`MARY~THE MOTHER OF CHRIST JESUS`
Mary in Christian Tradition
Mary's Death and Assumption into Heaven
Dormition of Mary
Stories from the 5th century (or perhaps earlier) recount Mary's later life,
her death and assumption into heaven --
events unreported by the four Gospels.
The legends describe Jesus appearing to Mary in the house on Mount Sion in Jerusalem
where she lived after Pentecost.
Her Son tells her she is soon to die. From all parts of the world the apostles gather
to bid her farewell:
"Stretching out his hands, the Lord received her holy soul. And when her soul departed,
the place was filled with a sweet smell and bright light.
"And a voice from heaven proclaimed: 'Blessed are you among women.'
"Peter and John, Paul and Thomas, ran to embrace her feet and receive her holiness;
and the twelve apostles laid her Holy Body on a bier and bore it forth. (Ps. John:
The Dormition of Mary, 4th century)
"Instructed by Jesus, Peter and the other apostles took her body to be buried
in a new tomb near Gethsemane in the Kidron Valley,
where miracles of healing accompanied her burial.
"Three days later, angels took her body to heaven."
By the year 600, a feast called the Dormition of Mary, honoring her death
and assumption into heaven, was celebrated in Jerusalem
and in the churches of the East. Some centuries later it would pass into
the Western churches known as the Feast of the Assumption of Mary.
One of the first churches in Christendom dedicated to Mary was built over her tomb near Gethsemane around 400 A.D. Today, a church still marks this site in Jerusalem.
In the 7th century, Theothekno, bishop of Palestine, preached a homily
on the feast of Mary's Assumption, August 15:
"Rejoice with the Mother of God,
with angels and saints,
and celebrate this great feast:
the Assumption of the Virgin Mary.
"On earth she was a fruitful virgin,
in heaven she intercedes for all;
through this blessed woman,
the Spirit's gifts still flow upon us,
and her words teach gentle wisdom.
"At her assent the earth blossomed;
she sought good things for the poor.
Now in heaven her care is undiminished,
near her Son she seeks the good of us all."
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-`Mary, the Mother of Jesus`-
• Her daily life *
Her name was Mary, a form of the name Miriam, the famous sister of Moses.
The name was common among Jewish women in those days.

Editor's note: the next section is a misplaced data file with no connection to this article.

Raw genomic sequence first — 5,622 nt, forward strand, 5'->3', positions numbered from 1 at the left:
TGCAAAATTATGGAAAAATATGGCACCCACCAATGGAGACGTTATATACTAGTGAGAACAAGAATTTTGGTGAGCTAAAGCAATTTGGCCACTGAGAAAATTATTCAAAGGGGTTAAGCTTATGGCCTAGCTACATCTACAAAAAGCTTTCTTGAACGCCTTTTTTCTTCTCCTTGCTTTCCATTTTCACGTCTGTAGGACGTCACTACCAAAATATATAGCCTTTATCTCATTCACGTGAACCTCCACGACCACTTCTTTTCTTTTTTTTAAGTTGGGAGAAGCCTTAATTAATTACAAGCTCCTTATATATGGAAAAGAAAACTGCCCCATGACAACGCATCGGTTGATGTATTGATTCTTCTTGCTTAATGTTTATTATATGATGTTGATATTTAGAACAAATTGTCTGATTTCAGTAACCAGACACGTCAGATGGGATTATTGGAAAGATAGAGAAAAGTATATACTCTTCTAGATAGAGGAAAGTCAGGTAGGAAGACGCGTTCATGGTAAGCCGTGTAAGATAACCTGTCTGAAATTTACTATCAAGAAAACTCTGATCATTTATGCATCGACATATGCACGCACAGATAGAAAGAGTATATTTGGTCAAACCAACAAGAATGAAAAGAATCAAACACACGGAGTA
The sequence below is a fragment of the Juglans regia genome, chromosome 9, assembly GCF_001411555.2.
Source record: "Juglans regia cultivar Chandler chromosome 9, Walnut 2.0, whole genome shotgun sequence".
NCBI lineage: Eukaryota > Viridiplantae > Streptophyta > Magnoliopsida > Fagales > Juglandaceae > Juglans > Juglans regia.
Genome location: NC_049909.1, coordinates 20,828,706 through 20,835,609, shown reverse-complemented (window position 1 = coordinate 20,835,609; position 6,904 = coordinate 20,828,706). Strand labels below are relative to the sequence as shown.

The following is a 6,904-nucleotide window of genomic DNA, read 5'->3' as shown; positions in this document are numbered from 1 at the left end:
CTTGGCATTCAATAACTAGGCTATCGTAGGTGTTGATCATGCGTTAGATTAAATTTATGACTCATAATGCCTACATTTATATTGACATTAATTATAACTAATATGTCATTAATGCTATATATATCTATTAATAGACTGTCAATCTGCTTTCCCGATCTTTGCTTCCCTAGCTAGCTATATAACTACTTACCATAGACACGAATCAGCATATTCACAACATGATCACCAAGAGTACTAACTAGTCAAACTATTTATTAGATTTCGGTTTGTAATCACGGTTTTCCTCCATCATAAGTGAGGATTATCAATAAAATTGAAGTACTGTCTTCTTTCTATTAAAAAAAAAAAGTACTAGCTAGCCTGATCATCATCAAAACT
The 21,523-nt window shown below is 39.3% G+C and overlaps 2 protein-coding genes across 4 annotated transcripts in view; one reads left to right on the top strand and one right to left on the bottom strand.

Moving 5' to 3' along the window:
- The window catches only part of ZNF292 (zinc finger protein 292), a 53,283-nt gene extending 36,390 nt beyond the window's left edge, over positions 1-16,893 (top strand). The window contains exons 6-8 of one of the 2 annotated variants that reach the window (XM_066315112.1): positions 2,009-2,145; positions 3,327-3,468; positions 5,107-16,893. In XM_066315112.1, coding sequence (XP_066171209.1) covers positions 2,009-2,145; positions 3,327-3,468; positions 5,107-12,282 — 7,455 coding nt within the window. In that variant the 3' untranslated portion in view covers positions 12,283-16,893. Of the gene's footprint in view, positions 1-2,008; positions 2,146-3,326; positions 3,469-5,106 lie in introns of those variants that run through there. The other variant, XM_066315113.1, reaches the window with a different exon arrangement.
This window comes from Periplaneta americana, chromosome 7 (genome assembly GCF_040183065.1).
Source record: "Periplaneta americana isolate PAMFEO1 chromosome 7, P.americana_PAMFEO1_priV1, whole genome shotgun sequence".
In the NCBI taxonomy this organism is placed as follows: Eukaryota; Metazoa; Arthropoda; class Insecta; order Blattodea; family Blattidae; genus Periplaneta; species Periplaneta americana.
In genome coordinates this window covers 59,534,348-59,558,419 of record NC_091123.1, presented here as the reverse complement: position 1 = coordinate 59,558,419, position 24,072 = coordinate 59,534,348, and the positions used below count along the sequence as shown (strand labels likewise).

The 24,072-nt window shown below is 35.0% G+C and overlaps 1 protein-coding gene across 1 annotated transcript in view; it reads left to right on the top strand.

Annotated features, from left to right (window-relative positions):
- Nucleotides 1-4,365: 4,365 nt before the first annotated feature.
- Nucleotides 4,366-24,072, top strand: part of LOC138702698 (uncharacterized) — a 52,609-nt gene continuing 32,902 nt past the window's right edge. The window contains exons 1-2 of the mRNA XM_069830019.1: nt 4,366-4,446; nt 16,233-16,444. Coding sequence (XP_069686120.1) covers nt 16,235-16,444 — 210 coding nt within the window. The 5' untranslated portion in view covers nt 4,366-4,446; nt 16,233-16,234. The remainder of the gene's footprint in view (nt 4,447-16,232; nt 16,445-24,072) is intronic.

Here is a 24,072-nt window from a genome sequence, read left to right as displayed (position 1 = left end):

A well-known tradition says she was born in Jerusalem,
the daughter of Joachim and Ann.
Other early sources say Mary was born in Nazareth.
There is even an ancient record that points to Sepphoris,
a town a few miles from Nazareth, as her birthplace.
Wherever she was born, Mary's life most likely unfolded in the staunch
Jewish settlement of Nazareth in the hills of Galilee,
not far from the important caravan routes linking Egypt and Mesopotamia.
The Jews there were a strong, robust people.
The hill climate was dry and healthful.
And though the land often lacked water and no one knew from one year
to the next if enough rain would fall or if invading locusts or field mice
would spoil the crops -- still, facing uncertainty
only made the people of Galilee more hard-working and close-knit.
Struggling for a living deepened their religious spirit.
They learned you must depend on God always.
Her Daily Life
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Mary was a woman of rural Galilee. She lived as they did, in a small family house of stone and mud-brick. She worked like any young girl, grinding wheat and barley into flour, preparing dishes of beans, vegetables, eggs, fruits, nuts, and occasional chunks of mutton. Wool had to be made into clothing. Bread had to be baked. A few chickens and a donkey had to be fed. And in the village, small as it was, there were always little children to care for.
Almost daily she carried a large jar of water from the town well for washing and cooking (the well still supplies modern Nazareth today and is called "Mary's Well"). Early on, the Jews found that cleanliness prevented disease, so frequent washing -- an important chore of women -- became part of their religious practice. The well also was a favorite spot where women talked and traded bits of everyday news.
Just as for the other women of Nazareth, the seasons and times of harvest determined what
Mary had to do. With the first downpour of rain in October,
the vital wheat crop was sown on the mountain fields,
to be gathered -- if all went well -- in May. Small dark olives,
knocked from dull green trees in September, had to be pressed into oil for lamps and food.
In May or June, early figs were picked; in July, the softer juicy fruit. Grapes and pomegranates ripened in September and October. God blessed the hills of Galilee with his bounty, but it could never be taken for granted.
The unpredictable land could just as well give nothing to those working it.
From the people of Nazareth Mary learned about life. Few strangers visited the town. It had little wealth, culture or learning. But just as a tiny drop of water contains a wealth of living organisms, so the small town of Nazareth had a rich life of its own. Children were born, young people married, someone died and was buried. Mary felt these joys and sorrows. A sheep was lost, a family quarreled, a son left home. From such small things,
life's deepest lessons could be learned.
Her Rich Faith
The people of Nazareth had a strong Jewish faith. As God's chosen people, descendants of Abraham, Isaac and Jacob, the Jews believed this land was theirs, given to their ancestors whom Moses led out of Egypt. They knew by heart the deeds of kings like David and Solomon and the words of prophets like Isaiah and Elijah. Even though the Romans, with Herod's family as their puppets, now occupied Palestine, the Jews of Galilee believed God would someday send a Messiah who would free Israel from her enemies.